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VERONA — In two weeks, a valuable piece of information will be revealed and determine the next steps in Verona senior Ben Rortvedt’s future.

The Major League Baseball first-year player draft is set for June 9-11, and Rortvedt is heavily invested in the results of that selection process.

The 5-foot-10, 190-pound Rortvedt is considered the best offensive catcher in the country among high school players at the position, which could make him the first prep catcher selected, according to Two projections have him ranked 52nd and 55th among draft prospects nationally, which, if accurate, would indicate a second-round call for Rortvedt.

“We’ve had some good players here,” said Verona baseball coach Brad D’Orazio, in his 10th season as varsity coach and his 15th in the program. “(Rortvedt) is the best high school player I’ve ever seen in my coaching. It is not just the physical skills he has, but the way he works. All winter, all summer. Before practice, after practice. His work ethic is amazing. The combination of the two makes him unbelievable.”

At a recent Wildcats’ practice at Stampfl Field, Rortvedt’s focus was with his teammates and how the Wildcats’ season would play out. The WIAA baseball postseason begins today in some divisions, though second-seeded Verona (14-7 overall, 12-5 Big Eight Conference) doesn’t open play in Division 1 until June 2 against the winner of Tuesday’s Stoughton-Monona Grove game.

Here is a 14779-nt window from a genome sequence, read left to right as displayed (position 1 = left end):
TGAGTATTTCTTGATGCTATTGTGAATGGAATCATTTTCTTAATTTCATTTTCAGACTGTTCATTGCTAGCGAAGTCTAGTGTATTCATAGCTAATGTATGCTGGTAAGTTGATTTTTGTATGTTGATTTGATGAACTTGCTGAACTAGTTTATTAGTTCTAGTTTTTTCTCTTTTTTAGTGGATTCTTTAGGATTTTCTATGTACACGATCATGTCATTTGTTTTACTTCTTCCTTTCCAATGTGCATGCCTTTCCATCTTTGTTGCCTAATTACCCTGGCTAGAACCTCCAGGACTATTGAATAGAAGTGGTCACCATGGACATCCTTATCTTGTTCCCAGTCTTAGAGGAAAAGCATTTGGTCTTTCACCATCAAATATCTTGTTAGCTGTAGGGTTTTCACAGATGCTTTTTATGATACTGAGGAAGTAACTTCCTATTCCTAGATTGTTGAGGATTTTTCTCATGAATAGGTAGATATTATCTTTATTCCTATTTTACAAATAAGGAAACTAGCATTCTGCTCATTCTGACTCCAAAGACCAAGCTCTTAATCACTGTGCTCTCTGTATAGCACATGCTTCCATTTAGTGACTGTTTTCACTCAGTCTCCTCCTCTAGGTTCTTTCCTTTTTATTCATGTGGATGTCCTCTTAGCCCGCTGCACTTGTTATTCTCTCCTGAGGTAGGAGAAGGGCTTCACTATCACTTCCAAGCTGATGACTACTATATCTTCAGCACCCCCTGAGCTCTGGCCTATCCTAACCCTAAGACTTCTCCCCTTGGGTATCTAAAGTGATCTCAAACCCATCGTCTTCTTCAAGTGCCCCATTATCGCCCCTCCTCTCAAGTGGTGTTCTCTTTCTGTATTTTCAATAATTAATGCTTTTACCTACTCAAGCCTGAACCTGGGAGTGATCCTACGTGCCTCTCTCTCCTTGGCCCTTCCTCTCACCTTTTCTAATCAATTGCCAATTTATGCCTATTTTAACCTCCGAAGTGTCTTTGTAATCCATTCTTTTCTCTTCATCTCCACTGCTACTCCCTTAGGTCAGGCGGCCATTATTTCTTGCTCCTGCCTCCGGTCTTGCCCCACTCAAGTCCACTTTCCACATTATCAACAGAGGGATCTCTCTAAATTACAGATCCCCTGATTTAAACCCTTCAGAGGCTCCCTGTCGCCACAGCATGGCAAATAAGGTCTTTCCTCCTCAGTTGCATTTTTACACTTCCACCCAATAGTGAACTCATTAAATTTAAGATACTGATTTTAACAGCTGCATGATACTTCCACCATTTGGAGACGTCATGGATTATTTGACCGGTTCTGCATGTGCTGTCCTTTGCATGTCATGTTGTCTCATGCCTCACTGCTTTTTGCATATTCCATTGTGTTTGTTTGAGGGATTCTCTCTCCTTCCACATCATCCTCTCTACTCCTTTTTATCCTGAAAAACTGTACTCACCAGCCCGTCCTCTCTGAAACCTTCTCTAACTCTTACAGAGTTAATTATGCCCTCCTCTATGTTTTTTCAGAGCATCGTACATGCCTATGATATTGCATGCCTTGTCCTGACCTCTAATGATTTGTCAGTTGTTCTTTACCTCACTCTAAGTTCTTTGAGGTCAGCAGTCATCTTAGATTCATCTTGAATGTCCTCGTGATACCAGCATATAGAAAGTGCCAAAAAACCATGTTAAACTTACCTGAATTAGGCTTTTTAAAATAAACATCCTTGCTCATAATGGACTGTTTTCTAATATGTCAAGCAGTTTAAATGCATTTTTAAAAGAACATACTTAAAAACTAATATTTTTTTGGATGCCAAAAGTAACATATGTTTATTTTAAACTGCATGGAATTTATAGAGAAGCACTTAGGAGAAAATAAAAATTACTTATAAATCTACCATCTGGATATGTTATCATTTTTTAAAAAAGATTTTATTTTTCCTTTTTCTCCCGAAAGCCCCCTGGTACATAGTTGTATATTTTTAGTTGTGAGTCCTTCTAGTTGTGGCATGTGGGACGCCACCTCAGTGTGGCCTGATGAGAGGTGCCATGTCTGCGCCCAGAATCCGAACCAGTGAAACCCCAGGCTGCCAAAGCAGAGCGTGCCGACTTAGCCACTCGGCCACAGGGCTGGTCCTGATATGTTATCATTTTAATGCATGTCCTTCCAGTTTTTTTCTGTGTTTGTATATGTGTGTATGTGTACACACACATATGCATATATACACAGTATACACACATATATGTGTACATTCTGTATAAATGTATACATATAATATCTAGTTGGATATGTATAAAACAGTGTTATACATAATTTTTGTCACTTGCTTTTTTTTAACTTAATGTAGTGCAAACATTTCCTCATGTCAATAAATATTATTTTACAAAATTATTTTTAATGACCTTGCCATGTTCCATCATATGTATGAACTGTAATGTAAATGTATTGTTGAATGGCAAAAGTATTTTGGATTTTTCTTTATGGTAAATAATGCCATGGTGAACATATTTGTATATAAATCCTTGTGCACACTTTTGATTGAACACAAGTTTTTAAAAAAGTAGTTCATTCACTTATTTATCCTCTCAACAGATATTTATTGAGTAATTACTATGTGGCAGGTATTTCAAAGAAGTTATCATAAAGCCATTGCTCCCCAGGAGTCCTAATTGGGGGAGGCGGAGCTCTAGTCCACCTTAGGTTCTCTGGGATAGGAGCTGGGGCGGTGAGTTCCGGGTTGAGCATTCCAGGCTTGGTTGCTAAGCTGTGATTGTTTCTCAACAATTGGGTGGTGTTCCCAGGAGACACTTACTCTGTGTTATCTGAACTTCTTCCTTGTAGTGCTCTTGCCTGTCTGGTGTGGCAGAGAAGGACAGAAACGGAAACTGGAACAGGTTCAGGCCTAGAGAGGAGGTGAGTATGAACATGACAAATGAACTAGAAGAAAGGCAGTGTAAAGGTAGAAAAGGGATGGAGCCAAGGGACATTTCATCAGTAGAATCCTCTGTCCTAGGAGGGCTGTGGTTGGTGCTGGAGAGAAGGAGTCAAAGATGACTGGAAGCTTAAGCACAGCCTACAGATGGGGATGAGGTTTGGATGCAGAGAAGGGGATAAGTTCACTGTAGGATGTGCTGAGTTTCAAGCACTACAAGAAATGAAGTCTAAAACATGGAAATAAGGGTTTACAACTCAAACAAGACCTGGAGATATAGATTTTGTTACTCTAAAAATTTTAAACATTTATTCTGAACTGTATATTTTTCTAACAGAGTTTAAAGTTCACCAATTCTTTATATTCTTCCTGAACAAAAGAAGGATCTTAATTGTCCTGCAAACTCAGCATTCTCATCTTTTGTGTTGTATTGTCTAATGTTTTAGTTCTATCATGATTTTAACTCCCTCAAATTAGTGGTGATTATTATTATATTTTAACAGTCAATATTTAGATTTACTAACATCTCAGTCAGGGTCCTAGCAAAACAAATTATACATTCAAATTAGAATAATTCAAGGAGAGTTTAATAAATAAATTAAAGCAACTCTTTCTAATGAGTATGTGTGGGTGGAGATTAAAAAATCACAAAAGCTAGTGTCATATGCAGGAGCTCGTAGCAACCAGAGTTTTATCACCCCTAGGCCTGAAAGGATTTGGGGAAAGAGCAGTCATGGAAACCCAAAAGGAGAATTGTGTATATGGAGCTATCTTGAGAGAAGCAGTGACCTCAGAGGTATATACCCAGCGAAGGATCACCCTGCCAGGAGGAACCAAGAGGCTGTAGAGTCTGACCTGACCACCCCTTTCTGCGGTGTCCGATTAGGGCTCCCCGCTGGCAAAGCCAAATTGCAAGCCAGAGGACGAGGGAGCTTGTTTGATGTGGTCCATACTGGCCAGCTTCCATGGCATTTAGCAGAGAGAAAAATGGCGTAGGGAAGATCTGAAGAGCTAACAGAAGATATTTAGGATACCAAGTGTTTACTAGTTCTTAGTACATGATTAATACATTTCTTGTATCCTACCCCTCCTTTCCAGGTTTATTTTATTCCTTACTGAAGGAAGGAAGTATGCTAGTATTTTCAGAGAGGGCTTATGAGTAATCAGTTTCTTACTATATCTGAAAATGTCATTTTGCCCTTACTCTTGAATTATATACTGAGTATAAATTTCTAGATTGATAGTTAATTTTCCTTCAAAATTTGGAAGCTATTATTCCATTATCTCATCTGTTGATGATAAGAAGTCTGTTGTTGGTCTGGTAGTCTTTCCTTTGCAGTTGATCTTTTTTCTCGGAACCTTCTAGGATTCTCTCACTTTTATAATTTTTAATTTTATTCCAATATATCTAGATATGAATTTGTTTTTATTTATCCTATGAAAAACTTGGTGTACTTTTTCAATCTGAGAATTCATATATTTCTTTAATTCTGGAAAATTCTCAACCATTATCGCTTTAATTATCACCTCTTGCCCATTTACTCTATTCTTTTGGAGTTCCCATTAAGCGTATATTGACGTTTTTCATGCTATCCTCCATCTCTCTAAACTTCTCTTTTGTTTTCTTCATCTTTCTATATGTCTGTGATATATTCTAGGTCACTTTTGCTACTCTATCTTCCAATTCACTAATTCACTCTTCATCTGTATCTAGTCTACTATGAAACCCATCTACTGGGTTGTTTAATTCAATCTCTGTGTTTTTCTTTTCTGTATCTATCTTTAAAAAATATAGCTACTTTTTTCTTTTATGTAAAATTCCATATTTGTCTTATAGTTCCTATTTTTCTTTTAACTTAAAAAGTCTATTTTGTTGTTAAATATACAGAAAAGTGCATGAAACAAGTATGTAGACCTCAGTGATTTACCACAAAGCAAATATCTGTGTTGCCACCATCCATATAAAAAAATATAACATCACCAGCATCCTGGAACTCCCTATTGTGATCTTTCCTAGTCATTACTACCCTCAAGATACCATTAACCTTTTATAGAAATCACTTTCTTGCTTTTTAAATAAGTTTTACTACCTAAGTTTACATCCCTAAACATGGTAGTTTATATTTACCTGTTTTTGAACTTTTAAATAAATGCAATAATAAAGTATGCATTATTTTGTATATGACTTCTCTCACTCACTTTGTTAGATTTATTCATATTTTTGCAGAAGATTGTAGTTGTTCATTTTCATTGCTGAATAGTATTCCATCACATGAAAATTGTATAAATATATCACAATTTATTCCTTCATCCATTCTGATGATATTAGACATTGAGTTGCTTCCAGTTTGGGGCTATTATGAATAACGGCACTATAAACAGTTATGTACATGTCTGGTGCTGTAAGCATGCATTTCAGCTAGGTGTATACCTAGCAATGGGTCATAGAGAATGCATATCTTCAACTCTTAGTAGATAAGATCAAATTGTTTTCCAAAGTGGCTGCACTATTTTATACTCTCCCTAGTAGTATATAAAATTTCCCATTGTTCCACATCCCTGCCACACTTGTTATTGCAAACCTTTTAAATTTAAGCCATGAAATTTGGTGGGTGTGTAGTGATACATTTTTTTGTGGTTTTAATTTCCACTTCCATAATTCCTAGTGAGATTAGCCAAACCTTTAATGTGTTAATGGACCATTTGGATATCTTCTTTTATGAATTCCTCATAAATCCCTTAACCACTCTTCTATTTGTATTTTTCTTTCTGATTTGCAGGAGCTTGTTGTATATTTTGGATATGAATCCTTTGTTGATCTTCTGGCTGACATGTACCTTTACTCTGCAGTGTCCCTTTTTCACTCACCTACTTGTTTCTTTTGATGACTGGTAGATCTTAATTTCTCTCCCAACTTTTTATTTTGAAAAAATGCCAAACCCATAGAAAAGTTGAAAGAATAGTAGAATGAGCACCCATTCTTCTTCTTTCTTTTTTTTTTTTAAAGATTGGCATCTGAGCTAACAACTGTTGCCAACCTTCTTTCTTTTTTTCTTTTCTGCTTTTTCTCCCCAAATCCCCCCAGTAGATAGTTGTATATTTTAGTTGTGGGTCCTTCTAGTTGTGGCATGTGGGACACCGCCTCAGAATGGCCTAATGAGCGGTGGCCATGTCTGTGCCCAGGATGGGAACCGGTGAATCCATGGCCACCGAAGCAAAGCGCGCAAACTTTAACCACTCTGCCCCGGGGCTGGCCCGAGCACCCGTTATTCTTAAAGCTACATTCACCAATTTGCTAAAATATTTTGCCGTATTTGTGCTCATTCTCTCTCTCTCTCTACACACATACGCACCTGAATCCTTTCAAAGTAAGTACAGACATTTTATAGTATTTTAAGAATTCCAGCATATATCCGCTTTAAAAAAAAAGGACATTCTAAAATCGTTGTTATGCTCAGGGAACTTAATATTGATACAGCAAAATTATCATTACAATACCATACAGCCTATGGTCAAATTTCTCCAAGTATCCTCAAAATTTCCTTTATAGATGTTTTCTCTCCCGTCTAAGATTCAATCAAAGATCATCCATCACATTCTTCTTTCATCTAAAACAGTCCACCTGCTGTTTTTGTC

“Right now, it’s all about the team winning,” Rortvedt said. “If we’re winning and I’m contributing, then it means I’m doing something right. Hopefully, they like what they are seeing.”

“They” are the numerous major league baseball scouts who flock to Verona games or attend practices.

“No matter where we go, they always beat us there,” said D’Orazio, who chatted with Milwaukee Brewers senior advisor Doug Melvin, the team’s former general manager, at Verona’s game two weeks ago at Beloit Memorial.

After previously being kept busy fielding communications from college recruiters, D’Orazio this school year gladly spends time responding to major league teams’ inquiries.

“I usually have a lot of eyes on me,” Rortvedt said. “I try to block them out the best I can.”

But there is no blocking out his thoughts about the draft.

The 18-year-old Rortvedt, who is scheduled to graduate June 12, previously committed to play baseball at Arkansas and also committed to play this summer with the Madison Mallards.

Those plans could change.

“It’s on my mind every day,” said Rortvedt, who has discussed the next course of action with his family. “I want to play professional baseball, but I have a great school lined up to go to. It’s a win-win situation.”

The decision for Rortvedt, who recently received his course schedule from Arkansas, will arrive when he finds out his draft position.

Rortvedt said he has a plan in mind depending on what round he’s selected and has given the teams a signing-bonus figure, which he declined to disclose. He said his uncle, Jeff Curtis, who used to work as an area scout in the San Diego Padres’ organization, is providing advice.